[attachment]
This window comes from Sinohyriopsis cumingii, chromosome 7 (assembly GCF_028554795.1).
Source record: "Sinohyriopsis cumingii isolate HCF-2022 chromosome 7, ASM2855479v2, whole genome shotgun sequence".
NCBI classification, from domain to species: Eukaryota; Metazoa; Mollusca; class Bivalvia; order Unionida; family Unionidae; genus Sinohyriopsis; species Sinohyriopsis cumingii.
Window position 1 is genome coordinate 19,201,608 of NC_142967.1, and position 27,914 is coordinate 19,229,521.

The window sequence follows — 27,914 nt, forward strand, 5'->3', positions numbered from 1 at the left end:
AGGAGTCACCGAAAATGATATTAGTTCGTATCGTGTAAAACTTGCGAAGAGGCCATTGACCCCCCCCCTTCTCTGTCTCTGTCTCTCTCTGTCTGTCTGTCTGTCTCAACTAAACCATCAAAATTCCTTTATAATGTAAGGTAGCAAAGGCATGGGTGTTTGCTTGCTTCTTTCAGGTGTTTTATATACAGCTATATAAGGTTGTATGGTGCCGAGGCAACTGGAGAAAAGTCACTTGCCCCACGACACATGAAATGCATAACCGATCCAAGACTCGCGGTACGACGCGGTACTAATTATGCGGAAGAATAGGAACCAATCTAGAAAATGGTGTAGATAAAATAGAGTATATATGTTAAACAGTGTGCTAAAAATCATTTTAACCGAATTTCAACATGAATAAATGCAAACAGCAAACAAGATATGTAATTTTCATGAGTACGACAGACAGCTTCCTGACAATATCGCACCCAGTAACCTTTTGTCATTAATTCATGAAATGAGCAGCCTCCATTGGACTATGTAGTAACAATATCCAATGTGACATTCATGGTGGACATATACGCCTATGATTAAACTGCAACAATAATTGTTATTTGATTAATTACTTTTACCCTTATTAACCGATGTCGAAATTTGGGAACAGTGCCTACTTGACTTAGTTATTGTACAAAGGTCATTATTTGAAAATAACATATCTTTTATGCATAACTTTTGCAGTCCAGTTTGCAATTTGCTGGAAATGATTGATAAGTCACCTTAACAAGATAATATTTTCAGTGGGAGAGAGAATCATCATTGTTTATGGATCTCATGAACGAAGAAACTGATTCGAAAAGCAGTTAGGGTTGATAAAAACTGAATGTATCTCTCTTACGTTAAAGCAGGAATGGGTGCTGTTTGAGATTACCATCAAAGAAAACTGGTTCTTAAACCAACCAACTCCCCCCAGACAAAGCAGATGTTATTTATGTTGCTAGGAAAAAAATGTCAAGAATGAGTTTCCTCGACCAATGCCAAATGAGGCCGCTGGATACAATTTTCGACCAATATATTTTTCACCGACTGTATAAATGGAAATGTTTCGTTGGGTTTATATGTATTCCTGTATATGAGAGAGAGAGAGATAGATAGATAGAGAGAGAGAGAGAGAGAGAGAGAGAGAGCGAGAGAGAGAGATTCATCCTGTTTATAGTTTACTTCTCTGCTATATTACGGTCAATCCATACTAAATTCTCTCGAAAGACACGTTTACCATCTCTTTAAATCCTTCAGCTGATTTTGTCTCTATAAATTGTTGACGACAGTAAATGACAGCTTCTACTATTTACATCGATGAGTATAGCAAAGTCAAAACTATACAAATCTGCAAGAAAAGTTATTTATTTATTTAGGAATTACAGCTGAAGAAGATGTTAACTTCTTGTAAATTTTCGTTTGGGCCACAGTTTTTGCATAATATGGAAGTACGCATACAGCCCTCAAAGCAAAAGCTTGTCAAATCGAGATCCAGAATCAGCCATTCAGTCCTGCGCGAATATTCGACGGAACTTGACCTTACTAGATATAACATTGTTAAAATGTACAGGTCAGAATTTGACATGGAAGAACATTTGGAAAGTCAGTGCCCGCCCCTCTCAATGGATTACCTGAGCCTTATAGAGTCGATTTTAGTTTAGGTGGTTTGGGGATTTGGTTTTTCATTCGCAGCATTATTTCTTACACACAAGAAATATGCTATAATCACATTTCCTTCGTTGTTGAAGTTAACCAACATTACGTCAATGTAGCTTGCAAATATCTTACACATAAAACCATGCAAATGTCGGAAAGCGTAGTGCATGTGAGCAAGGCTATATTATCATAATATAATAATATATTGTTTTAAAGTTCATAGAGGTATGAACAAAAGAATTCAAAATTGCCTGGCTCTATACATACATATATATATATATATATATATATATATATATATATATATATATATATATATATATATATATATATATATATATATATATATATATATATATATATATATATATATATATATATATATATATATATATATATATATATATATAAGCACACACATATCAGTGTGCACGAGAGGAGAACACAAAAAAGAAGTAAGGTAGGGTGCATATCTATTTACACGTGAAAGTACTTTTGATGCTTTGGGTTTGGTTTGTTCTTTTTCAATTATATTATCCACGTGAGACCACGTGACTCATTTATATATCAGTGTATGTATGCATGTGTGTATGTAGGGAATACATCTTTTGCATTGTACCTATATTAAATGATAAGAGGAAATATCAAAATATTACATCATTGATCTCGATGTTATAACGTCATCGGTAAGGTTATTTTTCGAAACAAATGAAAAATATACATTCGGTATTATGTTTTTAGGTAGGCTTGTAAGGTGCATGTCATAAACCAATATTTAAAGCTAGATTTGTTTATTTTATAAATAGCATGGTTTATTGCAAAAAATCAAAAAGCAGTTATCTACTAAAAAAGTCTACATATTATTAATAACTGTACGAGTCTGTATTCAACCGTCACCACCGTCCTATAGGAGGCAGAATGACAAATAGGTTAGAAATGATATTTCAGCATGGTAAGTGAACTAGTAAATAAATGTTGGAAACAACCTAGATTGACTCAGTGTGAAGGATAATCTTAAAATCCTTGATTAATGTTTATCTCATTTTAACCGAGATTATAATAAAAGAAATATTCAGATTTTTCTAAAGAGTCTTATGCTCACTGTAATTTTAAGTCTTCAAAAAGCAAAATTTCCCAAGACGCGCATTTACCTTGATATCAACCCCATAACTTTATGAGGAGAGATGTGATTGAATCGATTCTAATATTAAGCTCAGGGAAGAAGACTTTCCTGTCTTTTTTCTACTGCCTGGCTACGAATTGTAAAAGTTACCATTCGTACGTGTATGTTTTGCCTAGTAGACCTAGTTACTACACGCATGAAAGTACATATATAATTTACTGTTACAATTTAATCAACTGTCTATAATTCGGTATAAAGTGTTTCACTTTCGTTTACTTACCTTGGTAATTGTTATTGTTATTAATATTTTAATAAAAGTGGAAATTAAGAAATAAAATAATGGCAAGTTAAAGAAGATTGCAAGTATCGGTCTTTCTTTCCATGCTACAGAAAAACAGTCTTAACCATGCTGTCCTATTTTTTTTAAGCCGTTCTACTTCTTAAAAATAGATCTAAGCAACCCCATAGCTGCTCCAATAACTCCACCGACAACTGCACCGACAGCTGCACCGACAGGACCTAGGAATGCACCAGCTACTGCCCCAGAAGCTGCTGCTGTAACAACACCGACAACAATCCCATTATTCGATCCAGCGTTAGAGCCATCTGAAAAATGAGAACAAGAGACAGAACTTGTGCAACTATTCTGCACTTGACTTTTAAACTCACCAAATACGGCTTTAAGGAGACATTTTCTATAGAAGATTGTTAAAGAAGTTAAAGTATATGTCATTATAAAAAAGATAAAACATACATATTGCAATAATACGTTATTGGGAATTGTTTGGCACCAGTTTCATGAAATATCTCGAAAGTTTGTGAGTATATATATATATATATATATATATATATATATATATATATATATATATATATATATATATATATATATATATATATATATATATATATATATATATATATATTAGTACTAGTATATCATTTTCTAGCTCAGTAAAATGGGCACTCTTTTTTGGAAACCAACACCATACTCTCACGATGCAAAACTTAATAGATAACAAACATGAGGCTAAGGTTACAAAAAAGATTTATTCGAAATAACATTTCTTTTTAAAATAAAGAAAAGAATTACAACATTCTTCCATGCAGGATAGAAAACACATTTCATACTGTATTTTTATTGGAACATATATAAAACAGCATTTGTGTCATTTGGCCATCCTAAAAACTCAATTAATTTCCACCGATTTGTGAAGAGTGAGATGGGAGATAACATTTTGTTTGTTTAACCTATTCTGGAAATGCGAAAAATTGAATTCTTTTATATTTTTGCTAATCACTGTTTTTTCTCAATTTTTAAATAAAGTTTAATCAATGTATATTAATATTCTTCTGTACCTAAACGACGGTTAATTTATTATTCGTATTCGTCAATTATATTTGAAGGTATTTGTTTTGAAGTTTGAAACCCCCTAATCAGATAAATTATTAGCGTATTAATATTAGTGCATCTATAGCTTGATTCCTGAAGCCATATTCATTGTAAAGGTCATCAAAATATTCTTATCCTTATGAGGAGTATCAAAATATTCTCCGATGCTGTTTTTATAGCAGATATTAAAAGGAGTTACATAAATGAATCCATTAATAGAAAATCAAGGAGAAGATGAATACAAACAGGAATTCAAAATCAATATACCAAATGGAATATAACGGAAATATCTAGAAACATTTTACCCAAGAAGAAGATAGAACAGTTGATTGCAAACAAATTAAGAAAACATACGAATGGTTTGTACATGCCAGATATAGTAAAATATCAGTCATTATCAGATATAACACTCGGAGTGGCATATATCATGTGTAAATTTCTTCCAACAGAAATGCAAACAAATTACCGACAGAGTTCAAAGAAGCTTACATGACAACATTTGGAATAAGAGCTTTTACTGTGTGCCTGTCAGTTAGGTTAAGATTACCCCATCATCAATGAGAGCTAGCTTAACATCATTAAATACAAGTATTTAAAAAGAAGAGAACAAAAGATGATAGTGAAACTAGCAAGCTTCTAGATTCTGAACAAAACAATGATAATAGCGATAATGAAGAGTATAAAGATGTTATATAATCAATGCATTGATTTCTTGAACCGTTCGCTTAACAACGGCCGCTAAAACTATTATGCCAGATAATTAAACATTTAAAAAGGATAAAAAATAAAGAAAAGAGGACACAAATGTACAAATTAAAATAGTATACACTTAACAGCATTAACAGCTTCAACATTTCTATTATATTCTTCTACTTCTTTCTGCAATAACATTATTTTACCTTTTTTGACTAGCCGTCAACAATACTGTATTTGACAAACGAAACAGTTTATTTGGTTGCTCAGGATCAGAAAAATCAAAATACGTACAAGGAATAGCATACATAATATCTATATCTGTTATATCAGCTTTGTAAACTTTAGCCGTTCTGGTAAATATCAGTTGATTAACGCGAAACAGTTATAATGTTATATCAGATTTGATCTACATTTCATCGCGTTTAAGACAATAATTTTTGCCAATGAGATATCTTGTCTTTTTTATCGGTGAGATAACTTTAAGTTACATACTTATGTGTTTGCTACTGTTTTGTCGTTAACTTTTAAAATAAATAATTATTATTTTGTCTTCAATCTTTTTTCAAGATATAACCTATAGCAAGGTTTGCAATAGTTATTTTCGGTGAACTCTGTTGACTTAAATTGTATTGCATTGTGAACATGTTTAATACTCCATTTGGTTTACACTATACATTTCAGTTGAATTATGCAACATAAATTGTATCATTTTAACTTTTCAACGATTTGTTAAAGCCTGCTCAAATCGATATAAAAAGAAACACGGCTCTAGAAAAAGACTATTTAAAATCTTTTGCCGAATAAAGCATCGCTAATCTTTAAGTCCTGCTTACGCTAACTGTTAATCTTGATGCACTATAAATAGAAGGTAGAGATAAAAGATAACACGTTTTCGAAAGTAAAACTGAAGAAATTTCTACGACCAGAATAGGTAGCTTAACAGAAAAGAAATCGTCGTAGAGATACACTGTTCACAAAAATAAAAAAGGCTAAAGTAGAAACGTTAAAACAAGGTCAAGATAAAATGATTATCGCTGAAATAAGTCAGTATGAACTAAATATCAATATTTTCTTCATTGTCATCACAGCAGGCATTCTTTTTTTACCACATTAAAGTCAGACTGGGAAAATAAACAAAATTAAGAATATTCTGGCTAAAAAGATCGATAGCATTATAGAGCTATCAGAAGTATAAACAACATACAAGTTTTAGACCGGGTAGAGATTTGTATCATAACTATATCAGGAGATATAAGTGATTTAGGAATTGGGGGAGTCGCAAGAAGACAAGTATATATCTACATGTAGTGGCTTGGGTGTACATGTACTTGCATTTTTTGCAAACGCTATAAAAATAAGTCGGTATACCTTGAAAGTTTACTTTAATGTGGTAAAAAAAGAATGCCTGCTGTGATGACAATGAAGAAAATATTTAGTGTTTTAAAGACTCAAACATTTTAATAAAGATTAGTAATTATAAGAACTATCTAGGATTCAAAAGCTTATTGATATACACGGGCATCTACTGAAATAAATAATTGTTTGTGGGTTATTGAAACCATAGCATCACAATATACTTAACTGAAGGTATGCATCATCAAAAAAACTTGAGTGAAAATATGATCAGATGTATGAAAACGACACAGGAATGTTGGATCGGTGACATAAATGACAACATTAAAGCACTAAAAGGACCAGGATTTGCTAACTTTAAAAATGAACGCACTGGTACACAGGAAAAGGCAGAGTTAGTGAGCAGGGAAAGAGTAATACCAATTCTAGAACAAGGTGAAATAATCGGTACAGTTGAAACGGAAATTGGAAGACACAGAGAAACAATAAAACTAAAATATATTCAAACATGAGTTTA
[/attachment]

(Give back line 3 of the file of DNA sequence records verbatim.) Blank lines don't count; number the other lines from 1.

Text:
NCBI classification, from domain to species: Eukaryota; Metazoa; Mollusca; class Bivalvia; order Unionida; family Unionidae; genus Sinohyriopsis; species Sinohyriopsis cumingii.